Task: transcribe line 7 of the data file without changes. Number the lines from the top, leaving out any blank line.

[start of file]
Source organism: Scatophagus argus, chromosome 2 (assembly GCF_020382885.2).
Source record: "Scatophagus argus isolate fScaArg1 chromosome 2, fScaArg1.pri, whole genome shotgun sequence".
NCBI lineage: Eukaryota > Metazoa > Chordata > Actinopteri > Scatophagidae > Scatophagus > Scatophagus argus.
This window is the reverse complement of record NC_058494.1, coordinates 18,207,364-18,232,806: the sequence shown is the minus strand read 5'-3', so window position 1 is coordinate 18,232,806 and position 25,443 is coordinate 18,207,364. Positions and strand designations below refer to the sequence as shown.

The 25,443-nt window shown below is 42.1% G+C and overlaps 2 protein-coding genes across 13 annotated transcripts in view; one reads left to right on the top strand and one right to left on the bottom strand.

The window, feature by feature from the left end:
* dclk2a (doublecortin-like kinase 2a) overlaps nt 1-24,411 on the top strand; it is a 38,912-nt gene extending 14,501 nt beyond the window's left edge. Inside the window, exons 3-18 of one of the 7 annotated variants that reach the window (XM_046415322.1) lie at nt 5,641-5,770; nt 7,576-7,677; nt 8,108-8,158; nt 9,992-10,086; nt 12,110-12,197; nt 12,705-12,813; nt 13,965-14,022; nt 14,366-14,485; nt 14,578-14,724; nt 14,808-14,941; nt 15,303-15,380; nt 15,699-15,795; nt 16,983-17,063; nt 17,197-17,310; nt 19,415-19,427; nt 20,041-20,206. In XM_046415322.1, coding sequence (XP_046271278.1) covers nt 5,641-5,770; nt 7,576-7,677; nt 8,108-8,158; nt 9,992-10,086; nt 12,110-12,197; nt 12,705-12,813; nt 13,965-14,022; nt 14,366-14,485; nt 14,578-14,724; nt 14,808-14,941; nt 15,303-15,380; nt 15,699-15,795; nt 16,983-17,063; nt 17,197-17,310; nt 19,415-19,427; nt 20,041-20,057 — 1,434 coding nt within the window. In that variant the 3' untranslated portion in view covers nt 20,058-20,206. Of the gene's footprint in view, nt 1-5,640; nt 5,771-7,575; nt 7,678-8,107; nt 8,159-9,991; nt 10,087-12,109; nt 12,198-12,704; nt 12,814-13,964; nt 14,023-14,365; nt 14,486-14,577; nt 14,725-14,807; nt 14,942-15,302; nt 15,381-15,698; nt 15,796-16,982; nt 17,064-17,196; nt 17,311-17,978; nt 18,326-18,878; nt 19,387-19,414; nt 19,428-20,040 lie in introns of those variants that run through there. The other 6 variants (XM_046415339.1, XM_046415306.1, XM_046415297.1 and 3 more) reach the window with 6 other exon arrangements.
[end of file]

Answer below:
* dclk2a (doublecortin-like kinase 2a) overlaps nt 1-24,411 on the top strand; it is a 38,912-nt gene extending 14,501 nt beyond the window's left edge. Inside the window, exons 3-18 of one of the 7 annotated variants that reach the window (XM_046415322.1) lie at nt 5,641-5,770; nt 7,576-7,677; nt 8,108-8,158; nt 9,992-10,086; nt 12,110-12,197; nt 12,705-12,813; nt 13,965-14,022; nt 14,366-14,485; nt 14,578-14,724; nt 14,808-14,941; nt 15,303-15,380; nt 15,699-15,795; nt 16,983-17,063; nt 17,197-17,310; nt 19,415-19,427; nt 20,041-20,206. In XM_046415322.1, coding sequence (XP_046271278.1) covers nt 5,641-5,770; nt 7,576-7,677; nt 8,108-8,158; nt 9,992-10,086; nt 12,110-12,197; nt 12,705-12,813; nt 13,965-14,022; nt 14,366-14,485; nt 14,578-14,724; nt 14,808-14,941; nt 15,303-15,380; nt 15,699-15,795; nt 16,983-17,063; nt 17,197-17,310; nt 19,415-19,427; nt 20,041-20,057 — 1,434 coding nt within the window. In that variant the 3' untranslated portion in view covers nt 20,058-20,206. Of the gene's footprint in view, nt 1-5,640; nt 5,771-7,575; nt 7,678-8,107; nt 8,159-9,991; nt 10,087-12,109; nt 12,198-12,704; nt 12,814-13,964; nt 14,023-14,365; nt 14,486-14,577; nt 14,725-14,807; nt 14,942-15,302; nt 15,381-15,698; nt 15,796-16,982; nt 17,064-17,196; nt 17,311-17,978; nt 18,326-18,878; nt 19,387-19,414; nt 19,428-20,040 lie in introns of those variants that run through there. The other 6 variants (XM_046415339.1, XM_046415306.1, XM_046415297.1 and 3 more) reach the window with 6 other exon arrangements.